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Bail considerations: from subjective guesses to math-based formulas

Some of our readers in North Carolina and elsewhere weaned on cop shows and police-station dramas and old enough to remember some of the classics (Dragnet, anyone? Hill Street Blues?) can probably run through a judge's spiel on bail just about as well as, well, a judge.

Does the defendant have ties to the local community that render him -- or sometimes her -- less of a risk to flee? Does the defendant have a steady job? A demonstrated history of alcohol or drug abuse, or violence, perhaps? Is the defendant married? With children?

The long-tenured presumption of many judges, magistrates and commissioners overseeing bail has been that a select list of enumerated factors is generally applicable in most bail matters and serves as a predictor of whether a defendant will flee a jurisdiction, reoffend or perhaps hurt another person.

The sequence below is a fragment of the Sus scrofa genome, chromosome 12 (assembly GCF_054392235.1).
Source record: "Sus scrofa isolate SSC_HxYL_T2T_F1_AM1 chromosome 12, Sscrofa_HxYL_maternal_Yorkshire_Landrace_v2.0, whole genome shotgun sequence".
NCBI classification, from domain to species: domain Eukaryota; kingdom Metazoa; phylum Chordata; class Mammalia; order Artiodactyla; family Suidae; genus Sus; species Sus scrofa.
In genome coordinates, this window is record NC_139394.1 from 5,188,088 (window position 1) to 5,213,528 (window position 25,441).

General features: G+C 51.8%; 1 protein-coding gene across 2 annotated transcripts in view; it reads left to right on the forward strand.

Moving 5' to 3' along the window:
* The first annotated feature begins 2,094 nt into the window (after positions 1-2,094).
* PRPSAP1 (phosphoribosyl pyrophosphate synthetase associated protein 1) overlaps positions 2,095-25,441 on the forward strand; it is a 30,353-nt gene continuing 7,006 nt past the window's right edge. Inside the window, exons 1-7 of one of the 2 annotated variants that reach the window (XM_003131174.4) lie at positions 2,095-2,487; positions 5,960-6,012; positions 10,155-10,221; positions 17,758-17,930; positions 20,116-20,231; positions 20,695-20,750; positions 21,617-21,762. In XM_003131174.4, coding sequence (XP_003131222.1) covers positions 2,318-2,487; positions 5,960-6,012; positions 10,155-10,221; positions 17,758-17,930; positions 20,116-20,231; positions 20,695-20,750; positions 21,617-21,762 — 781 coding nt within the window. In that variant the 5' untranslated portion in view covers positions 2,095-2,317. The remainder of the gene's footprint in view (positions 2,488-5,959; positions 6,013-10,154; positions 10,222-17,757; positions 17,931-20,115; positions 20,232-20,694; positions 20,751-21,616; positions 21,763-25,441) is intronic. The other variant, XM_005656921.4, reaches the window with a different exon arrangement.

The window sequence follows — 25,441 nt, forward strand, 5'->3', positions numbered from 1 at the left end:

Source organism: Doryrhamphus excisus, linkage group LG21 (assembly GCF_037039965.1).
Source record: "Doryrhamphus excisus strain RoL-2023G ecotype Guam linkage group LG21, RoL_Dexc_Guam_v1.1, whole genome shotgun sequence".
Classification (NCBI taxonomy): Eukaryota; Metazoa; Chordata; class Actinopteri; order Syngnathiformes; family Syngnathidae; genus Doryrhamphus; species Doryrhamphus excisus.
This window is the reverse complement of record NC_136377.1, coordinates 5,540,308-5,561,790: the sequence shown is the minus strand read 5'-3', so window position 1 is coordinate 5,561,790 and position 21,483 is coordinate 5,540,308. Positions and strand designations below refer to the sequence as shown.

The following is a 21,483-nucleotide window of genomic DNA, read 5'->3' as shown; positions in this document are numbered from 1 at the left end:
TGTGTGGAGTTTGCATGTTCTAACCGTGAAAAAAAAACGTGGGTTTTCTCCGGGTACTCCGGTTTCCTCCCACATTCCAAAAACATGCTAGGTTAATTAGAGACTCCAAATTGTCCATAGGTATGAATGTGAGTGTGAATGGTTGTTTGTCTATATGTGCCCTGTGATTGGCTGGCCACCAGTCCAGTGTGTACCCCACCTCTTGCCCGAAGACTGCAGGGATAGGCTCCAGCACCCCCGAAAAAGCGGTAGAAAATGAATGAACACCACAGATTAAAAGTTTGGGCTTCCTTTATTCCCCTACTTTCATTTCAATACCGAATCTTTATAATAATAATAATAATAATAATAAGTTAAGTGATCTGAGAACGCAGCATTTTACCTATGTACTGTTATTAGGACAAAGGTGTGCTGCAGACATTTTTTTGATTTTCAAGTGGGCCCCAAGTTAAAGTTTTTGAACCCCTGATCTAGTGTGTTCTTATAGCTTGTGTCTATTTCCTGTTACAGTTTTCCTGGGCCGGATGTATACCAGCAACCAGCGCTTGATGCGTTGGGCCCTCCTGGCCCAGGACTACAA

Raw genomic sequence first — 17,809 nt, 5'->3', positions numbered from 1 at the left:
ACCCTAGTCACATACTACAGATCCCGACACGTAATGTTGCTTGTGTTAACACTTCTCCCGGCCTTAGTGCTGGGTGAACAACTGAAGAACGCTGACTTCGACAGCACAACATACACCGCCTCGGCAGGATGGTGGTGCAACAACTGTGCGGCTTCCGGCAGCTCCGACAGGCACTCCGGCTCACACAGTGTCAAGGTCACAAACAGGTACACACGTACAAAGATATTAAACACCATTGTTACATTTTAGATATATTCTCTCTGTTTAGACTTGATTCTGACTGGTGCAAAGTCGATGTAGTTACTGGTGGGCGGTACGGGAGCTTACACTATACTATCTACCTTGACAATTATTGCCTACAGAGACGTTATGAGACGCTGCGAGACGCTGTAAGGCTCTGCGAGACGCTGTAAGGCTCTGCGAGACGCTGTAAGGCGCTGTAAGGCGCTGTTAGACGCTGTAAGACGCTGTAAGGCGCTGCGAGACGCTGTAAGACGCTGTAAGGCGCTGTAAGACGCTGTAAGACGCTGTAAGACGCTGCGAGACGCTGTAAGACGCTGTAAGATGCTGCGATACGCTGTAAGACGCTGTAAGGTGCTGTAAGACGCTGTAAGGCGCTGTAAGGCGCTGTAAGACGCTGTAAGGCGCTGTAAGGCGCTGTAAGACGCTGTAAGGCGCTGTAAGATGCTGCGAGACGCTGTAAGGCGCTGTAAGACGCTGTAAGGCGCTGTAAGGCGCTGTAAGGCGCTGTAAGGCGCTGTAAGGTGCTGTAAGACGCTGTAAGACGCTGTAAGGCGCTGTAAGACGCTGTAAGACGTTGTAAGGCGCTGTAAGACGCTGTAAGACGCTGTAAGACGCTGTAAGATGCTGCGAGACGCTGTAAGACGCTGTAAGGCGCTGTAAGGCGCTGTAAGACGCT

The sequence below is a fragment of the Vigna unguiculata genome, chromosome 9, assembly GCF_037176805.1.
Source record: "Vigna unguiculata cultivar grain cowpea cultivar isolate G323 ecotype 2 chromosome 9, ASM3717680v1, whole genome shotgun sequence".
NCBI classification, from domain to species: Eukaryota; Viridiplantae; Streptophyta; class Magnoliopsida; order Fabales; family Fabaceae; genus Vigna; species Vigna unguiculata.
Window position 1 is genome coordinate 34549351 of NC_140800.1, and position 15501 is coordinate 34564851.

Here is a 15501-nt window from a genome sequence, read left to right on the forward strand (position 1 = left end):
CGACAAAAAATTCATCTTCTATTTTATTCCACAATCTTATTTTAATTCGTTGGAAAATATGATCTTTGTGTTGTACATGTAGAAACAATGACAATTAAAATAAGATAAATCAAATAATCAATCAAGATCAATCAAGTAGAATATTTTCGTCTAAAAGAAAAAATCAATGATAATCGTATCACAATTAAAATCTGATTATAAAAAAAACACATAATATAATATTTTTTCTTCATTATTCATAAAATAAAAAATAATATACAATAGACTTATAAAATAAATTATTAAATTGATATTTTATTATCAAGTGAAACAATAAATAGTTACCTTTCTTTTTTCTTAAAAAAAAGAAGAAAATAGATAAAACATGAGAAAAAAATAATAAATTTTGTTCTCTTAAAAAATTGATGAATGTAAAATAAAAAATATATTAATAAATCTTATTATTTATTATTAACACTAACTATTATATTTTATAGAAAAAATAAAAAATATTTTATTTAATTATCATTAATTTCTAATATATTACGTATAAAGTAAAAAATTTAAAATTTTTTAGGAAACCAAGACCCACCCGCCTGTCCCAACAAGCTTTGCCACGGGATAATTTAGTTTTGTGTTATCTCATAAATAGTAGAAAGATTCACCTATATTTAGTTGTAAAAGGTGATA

In fact, and as noted in a recent New York Times article on bail predictors and outcomes, setting bail is often a difficult and thankless task for judges. As the Times points out, "there is little science behind the bail decisions" made many thousands of times each day across the country.

That is changing in some regions of the country, though, with a new algorithm-based bail tool called the Public Safety Assessment (PSA) being used in some areas -- including Mecklenburg County, where the tool just completed a year-long trial. The new assessment operates on the assumption that many factors often considered by judges -- the aforementioned employment status and drug/alcohol history, for example -- are largely irrelevant in ascertaining outcomes.

What proponents of the PSA tool say does seem to work to a greater degree is reliance on a very few factors, most centrally criminal record, a defendant's age and evidence of prior failures to show in court when scheduled to do so.

Bail is often an important consideration for any criminal suspect and an aspect of the criminal justice process where input from a proven lawyer can make a material difference in an outcome.

In Mecklenburg County, questions or concerns regarding bail can be directed to an experienced Charlotte criminal defense attorney.

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